I thoroughly enjoyed this book! It is a bit dated....but I love classic whodunits and this book reminded me so much of the wit and fun of Agatha Christie novels. Purbright is a delightful main character....a bit bumbling,but dedicated to his job and doing things right. He is also not swayed by social position, power or money. He wants to know the truth....no matter what that truth is. To me, Purbright is like an English version of Columbo. He might seem a bit lacking occasionally to those on the outside, but he's actually quite astute and watching/observing everything.

Great book! I will definitely be reading this entire 12-book series! The humor and mystery combine into a wonderful story! Classic mystery lovers will enjoy this series!

**I voluntarily read an advanced readers copy of this book from Farrago via NetGalley. All opinions expressed are entirely my own.** ( )
  JuliW | Nov 22, 2020 |
Anybody new to the Flaxborough Chronicles by British writer Colin Watson might not be aware of the author's body of work. Born in 1920, dying in 1983, Watson wrote twelve Flaxborough novels in total, renowned for their dry comic styling, set in the small fictional town of Flaxborough, widely believed to be based on Boston in Lincolnshire. Watson worked as a journalist in the area and the characters in his books are rumoured to be caricatures of people he met during his journalistic time.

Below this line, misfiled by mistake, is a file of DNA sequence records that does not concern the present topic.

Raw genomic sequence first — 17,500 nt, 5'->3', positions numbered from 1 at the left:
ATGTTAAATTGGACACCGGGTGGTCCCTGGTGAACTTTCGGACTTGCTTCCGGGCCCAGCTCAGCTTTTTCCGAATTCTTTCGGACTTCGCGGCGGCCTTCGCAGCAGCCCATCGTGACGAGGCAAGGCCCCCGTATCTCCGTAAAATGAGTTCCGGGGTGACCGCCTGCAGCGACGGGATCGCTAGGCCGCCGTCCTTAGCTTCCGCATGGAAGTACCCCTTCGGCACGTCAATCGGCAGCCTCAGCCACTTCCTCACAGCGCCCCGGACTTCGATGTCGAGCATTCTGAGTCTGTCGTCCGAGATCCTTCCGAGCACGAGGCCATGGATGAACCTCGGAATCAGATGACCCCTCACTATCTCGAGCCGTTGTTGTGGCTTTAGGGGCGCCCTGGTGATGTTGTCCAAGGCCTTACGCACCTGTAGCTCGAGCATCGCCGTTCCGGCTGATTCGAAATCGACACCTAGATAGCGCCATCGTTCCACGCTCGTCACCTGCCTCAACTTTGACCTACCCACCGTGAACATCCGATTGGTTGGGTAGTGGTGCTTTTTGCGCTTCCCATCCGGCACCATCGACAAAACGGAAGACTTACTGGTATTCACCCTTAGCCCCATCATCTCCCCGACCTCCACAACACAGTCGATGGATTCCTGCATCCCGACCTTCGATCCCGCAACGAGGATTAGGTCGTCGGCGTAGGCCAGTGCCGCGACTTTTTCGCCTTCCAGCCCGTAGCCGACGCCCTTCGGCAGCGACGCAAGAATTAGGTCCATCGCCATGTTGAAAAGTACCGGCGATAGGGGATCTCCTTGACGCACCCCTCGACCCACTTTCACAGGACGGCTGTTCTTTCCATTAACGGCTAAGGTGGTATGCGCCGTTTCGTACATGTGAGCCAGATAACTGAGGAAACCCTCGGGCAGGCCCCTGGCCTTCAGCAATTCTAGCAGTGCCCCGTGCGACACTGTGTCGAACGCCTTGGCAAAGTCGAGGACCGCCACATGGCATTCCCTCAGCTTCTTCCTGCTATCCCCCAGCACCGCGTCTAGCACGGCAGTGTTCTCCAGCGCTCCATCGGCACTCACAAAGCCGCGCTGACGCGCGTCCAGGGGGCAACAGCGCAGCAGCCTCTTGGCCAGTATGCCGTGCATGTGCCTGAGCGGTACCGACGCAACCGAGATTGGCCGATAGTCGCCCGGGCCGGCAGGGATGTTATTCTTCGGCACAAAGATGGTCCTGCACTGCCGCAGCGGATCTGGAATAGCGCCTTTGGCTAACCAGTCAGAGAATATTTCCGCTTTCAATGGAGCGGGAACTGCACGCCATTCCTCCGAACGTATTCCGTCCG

There are two main people in the novels - Inspector Walter Purbight, a solid, good old English chap type bloke who is a decent, if not slightly dull, fictional police detective. The other is Miss Lucilla Edith Cavell Teatime, the sometimes ladylike, sometimes gloriously vulgar, conwoman with a liking for dominoes, whisky and the finer things in life.

These two are less of a pairing and more of a coincidence when it comes to Flaxborough daily life, but each, in their own way, add a glorious sense of very British-ness to what's a quintessentially British, slightly batty, ever so mildly sexist (remembering the timing of the writing) series of novels that I return to time and time again to kickstart my brain into a love of reading when I've lost the plot.

COFFIN, SCARCELY USED is the opening salvo of the series, written in 1958, introducing in a perfect, low key manner, Inspector Walter Purbright, who finds himself investigating a most unexpected crime spree in the quiet, respectable little town of Flaxborough, particularly as the spree is amongst it's leading citizens. Starting out with the supposed natural death of esteemed councillor Harold Carobleat, followed by the distinctly odd electrocution of newspaper owner Marcus Gwill, a very unlikely scenario of illegal goings on starts to reveal itself.